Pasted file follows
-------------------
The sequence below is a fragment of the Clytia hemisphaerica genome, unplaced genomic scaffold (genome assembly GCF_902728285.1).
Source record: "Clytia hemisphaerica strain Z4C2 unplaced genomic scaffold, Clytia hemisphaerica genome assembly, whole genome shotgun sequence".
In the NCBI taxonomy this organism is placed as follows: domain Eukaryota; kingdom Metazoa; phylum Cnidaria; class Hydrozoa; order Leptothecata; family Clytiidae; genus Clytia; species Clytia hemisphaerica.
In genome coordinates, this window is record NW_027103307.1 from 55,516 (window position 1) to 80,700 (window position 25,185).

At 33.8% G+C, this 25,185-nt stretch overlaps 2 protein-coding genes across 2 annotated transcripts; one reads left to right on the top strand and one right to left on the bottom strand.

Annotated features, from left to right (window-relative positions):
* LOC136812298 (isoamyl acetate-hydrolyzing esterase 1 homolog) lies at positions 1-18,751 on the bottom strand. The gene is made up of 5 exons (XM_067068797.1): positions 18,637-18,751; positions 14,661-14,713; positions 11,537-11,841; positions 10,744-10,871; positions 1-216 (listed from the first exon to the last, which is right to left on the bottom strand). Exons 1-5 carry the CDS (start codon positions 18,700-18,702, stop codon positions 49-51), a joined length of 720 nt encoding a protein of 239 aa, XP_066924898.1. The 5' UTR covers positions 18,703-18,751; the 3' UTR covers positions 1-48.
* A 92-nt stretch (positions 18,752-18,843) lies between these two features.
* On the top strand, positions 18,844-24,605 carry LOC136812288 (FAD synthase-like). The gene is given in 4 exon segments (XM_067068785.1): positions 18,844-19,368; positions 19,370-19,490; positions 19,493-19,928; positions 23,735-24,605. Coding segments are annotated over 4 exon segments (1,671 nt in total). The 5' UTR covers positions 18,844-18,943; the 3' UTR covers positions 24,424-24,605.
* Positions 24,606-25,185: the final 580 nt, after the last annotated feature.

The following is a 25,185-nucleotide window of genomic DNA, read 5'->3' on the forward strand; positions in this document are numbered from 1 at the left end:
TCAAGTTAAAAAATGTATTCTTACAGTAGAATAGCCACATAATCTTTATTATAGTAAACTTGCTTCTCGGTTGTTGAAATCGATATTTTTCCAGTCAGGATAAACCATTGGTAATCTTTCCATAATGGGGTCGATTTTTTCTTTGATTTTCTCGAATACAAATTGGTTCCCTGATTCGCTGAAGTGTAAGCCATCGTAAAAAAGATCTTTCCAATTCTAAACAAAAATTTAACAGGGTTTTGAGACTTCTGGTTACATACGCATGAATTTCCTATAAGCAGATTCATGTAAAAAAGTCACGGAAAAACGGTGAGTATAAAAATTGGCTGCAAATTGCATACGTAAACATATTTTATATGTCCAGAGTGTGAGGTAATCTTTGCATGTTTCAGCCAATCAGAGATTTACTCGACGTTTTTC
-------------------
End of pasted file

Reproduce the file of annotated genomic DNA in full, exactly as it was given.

The sequence below is a fragment of the Clytia hemisphaerica genome, unplaced genomic scaffold (genome assembly GCF_902728285.1).
Source record: "Clytia hemisphaerica strain Z4C2 unplaced genomic scaffold, Clytia hemisphaerica genome assembly, whole genome shotgun sequence".
In the NCBI taxonomy this organism is placed as follows: domain Eukaryota; kingdom Metazoa; phylum Cnidaria; class Hydrozoa; order Leptothecata; family Clytiidae; genus Clytia; species Clytia hemisphaerica.
In genome coordinates, this window is record NW_027103307.1 from 55,516 (window position 1) to 80,700 (window position 25,185).

At 33.8% G+C, this 25,185-nt stretch overlaps 2 protein-coding genes across 2 annotated transcripts; one reads left to right on the top strand and one right to left on the bottom strand.

Annotated features, from left to right (window-relative positions):
* LOC136812298 (isoamyl acetate-hydrolyzing esterase 1 homolog) lies at positions 1-18,751 on the bottom strand. The gene is made up of 5 exons (XM_067068797.1): positions 18,637-18,751; positions 14,661-14,713; positions 11,537-11,841; positions 10,744-10,871; positions 1-216 (listed from the first exon to the last, which is right to left on the bottom strand). Exons 1-5 carry the CDS (start codon positions 18,700-18,702, stop codon positions 49-51), a joined length of 720 nt encoding a protein of 239 aa, XP_066924898.1. The 5' UTR covers positions 18,703-18,751; the 3' UTR covers positions 1-48.
* A 92-nt stretch (positions 18,752-18,843) lies between these two features.
* On the top strand, positions 18,844-24,605 carry LOC136812288 (FAD synthase-like). The gene is given in 4 exon segments (XM_067068785.1): positions 18,844-19,368; positions 19,370-19,490; positions 19,493-19,928; positions 23,735-24,605. Coding segments are annotated over 4 exon segments (1,671 nt in total). The 5' UTR covers positions 18,844-18,943; the 3' UTR covers positions 24,424-24,605.
* Positions 24,606-25,185: the final 580 nt, after the last annotated feature.

The following is a 25,185-nucleotide window of genomic DNA, read 5'->3' on the forward strand; positions in this document are numbered from 1 at the left end:
TCAAGTTAAAAAATGTATTCTTACAGTAGAATAGCCACATAATCTTTATTATAGTAAACTTGCTTCTCGGTTGTTGAAATCGATATTTTTCCAGTCAGGATAAACCATTGGTAATCTTTCCATAATGGGGTCGATTTTTTCTTTGATTTTCTCGAATACAAATTGGTTCCCTGATTCGCTGAAGTGTAAGCCATCGTAAAAAAGATCTTTCCAATTCTAAACAAAAATTTAACAGGGTTTTGAGACTTCTGGTTACATACGCATGAATTTCCTATAAGCAGATTCATGTAAAAAAGTCACGGAAAAACGGTGAGTATAAAAATTGGCTGCAAATTGCATACGTAAACATATTTTATATGTCCAGAGTGTGAGGTAATCTTTGCATGTTTCAGCCAATCAGAGATTTACTCGACGTTTTTC